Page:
Donald Weber says his grants and awards of $178,000 over the past five years have allowed him to work on long-term personal projects. This image was taken in Russia and is from his forthcoming book Interrogations, which will be published by Schilt. Image © Donald Weber/VII Photo.
Canadian photographer Donald Weber estimates that he's won $178,000 through grant funding over the past five years, including a bursary from the Dorothea Lange-Paul Taylor Documentary Prize in 2006, and a Guggenheim Foundation Fellowship in 2007. He's used the funding to create award-winning projects such as Interrogations, featured in BJP #7782. He tells BJP how photographers can write better grant applications, as part of our 11 Tips for 2011 series.
When I first started applying for alternate forms of funding, I wanted to beef up my CV, so I was looking for awards that offered a wide range of benefits – a winner’s exhibition or a book or catalogue, perhaps a little cash, or just the title of “first prize” – all very important when you’re applying for the larger grants or to Government-funded arts councils. Crafting a CV is vital. You need to give your work validation and credibility.
In the beginning it took a long time to apply for each grant or award but, now that I’ve figured out the methods and my work has been edited, it’s quicker. I always have about four ideas in my head and writing for grants is good a way to get those ideas fleshed out in detail and on paper. I write a proposal for myself first, just to get it out, then fine-tune it to the specific application – there may be certain themes or passages I re-use, but each application is tailored. It’s not hard to do if you’ve got a strong, well-considered basic idea and, now that I’ve got a few years behind me as a photographer, I’ve figured out what I want to say. I like to go by instinct, and try not to fuss too much about it. You’re not going to win everything, so you just have to be true and honest. I’ve learned to enjoy it, though early on it was a struggle.
Each project is different, but I like to stress my career arc: the things I’m interested in, perhaps why this work should be done and be done only by me, and stressing a sense of urgency. I am a more literary photographer then factual, so I try to combine my proposals with anecdotes and personal experiences, perhaps including people I’ve met on my travels, passages from books I’ve read, or quotes from historical figures or people who live where I intend to shoot. Rarely do I use third-person quotes, such as “The New York Times says...”, as I find it takes the personal out of the proposal.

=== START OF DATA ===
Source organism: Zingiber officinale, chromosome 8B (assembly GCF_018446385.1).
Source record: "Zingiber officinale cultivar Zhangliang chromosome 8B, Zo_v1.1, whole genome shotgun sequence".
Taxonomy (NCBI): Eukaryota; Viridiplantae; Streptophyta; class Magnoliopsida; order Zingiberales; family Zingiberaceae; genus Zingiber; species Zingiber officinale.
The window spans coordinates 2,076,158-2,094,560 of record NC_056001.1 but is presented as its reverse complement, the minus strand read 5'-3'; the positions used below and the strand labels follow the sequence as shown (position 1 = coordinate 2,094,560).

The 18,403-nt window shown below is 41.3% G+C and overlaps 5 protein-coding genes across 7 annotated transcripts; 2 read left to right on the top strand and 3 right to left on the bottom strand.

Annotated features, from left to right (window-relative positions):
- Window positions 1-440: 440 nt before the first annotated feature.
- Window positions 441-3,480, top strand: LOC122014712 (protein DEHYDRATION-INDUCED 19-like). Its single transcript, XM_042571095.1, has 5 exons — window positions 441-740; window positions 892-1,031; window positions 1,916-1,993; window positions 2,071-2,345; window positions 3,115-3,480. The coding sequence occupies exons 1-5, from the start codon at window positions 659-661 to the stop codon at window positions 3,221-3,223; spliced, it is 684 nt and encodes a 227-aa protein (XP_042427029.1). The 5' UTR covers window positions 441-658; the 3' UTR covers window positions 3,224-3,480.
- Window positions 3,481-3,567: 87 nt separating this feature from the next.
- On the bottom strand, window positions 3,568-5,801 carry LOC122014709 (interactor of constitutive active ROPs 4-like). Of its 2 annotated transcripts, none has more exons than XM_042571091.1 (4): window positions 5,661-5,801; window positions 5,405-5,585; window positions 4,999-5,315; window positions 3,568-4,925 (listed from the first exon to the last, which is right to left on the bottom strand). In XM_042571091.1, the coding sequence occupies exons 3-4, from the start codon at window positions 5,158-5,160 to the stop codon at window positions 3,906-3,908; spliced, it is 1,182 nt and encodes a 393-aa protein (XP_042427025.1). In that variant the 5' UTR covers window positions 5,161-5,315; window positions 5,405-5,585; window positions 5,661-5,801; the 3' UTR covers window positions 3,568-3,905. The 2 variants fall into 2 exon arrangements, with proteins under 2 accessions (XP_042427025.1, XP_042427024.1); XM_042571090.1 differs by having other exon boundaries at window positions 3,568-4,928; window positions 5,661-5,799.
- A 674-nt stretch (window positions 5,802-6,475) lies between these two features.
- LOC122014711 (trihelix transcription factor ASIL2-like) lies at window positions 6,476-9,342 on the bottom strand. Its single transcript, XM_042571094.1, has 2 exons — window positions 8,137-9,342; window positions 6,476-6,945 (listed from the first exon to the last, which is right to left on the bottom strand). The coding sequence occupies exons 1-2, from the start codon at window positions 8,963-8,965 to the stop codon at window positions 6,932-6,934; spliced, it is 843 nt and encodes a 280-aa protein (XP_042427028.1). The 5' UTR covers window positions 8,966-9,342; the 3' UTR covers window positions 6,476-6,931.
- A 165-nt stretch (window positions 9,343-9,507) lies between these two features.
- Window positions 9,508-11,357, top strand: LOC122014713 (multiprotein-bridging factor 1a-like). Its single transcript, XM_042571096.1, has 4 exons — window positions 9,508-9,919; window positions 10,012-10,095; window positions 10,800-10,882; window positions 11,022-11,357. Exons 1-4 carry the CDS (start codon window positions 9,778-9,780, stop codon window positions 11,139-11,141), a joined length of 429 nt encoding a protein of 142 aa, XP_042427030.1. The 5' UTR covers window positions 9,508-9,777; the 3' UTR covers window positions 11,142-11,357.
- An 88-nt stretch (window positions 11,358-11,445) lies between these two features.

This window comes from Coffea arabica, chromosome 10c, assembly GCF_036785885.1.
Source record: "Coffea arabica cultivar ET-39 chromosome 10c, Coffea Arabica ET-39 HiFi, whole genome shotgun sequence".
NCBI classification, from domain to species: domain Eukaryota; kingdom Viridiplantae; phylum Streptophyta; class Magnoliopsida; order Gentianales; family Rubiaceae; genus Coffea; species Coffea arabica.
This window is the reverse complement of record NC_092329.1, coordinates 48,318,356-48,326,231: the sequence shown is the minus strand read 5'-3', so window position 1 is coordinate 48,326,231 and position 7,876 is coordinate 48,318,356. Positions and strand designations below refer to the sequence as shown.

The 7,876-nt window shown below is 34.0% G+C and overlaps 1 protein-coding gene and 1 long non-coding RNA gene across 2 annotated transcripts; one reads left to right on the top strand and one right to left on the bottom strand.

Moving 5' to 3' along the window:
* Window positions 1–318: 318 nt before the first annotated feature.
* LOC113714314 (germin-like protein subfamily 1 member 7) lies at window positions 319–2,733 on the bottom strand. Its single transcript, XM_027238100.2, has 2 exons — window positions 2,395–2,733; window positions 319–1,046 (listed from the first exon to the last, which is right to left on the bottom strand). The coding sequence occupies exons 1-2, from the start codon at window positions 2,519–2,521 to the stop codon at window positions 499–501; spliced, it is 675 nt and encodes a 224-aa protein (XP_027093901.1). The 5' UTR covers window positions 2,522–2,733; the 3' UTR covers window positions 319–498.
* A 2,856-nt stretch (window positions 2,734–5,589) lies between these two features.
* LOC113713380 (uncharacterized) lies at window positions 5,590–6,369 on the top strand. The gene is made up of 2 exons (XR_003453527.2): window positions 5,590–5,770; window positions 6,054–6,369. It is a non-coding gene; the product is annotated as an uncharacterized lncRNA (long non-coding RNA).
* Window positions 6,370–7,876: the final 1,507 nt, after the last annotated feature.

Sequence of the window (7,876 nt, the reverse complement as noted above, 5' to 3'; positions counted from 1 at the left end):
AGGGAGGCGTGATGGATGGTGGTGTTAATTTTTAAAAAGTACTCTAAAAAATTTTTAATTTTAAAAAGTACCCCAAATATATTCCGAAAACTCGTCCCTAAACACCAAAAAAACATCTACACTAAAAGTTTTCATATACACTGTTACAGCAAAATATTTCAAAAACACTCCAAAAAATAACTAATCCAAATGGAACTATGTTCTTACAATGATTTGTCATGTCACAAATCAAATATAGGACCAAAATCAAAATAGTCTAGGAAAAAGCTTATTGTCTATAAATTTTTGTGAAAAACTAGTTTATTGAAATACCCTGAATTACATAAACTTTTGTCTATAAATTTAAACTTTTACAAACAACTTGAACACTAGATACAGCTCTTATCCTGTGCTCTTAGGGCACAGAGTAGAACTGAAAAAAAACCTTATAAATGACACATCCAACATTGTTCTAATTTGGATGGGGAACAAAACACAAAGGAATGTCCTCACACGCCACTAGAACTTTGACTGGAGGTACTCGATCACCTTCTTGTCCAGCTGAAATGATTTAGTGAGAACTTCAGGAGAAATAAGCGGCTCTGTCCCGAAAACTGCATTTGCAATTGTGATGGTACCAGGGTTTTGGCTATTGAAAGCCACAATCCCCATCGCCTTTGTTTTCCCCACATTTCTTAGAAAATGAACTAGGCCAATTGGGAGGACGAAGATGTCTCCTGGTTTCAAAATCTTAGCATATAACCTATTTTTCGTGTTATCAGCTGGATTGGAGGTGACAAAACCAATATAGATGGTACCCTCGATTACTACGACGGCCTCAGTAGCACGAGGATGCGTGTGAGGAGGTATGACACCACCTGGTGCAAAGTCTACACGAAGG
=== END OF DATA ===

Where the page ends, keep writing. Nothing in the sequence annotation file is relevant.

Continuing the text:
I think my Guggenheim Fellowship proposal was successful because it was straight and to the point, but was also lyrical and had a sense that this was the only story I could tell, or wanted to tell. That personal touch made the project feel even more valued. I sat down and wrote it one night in a fit of fury, something I am prone to do. Basically, it was an email to a friend who is a writer, and he replied right away saying, “There’s your proposal.” That’s essentially what I handed in, an email with cleaned-up spelling and grammar, but the immediacy, the rage, the knowledge and the heart all came out. I couldn’t type fast enough to get everything out on the page. It’s probably one of my proudest accomplishments and, since then, all my proposals have had the same feeling. It’s about knowing when you are at the Eureka moment, and knowing when it’s good.
Winning grants can generate their own momentum – if you’re applying for an Arts Council grant, it helps if you can show you have won other grants and awards, because they’re looking for a pattern of proven success. However, I do know that I was not nominated for a large photography prize in Canada, worth a lot of money, because I had “won enough”. Ouch! But for me, searching out grants and awards is the only option because I don’t want to have to take a paid job or do assignments. It’s proven a successful route, and has allowed me to create and shape a career in my own way. If it all goes under tomorrow, I won’t be sad. At least I had a few years of making it on my own.
This article, and the other 10 tips from our panel of experts [to be published each day until 31 January], were first appeared in BJP's January issue, published on 05 January 2011. It's still available for purchase from your nearest newsagent until 02 February 2011. To find your nearest newsagent, check our Store Finder.
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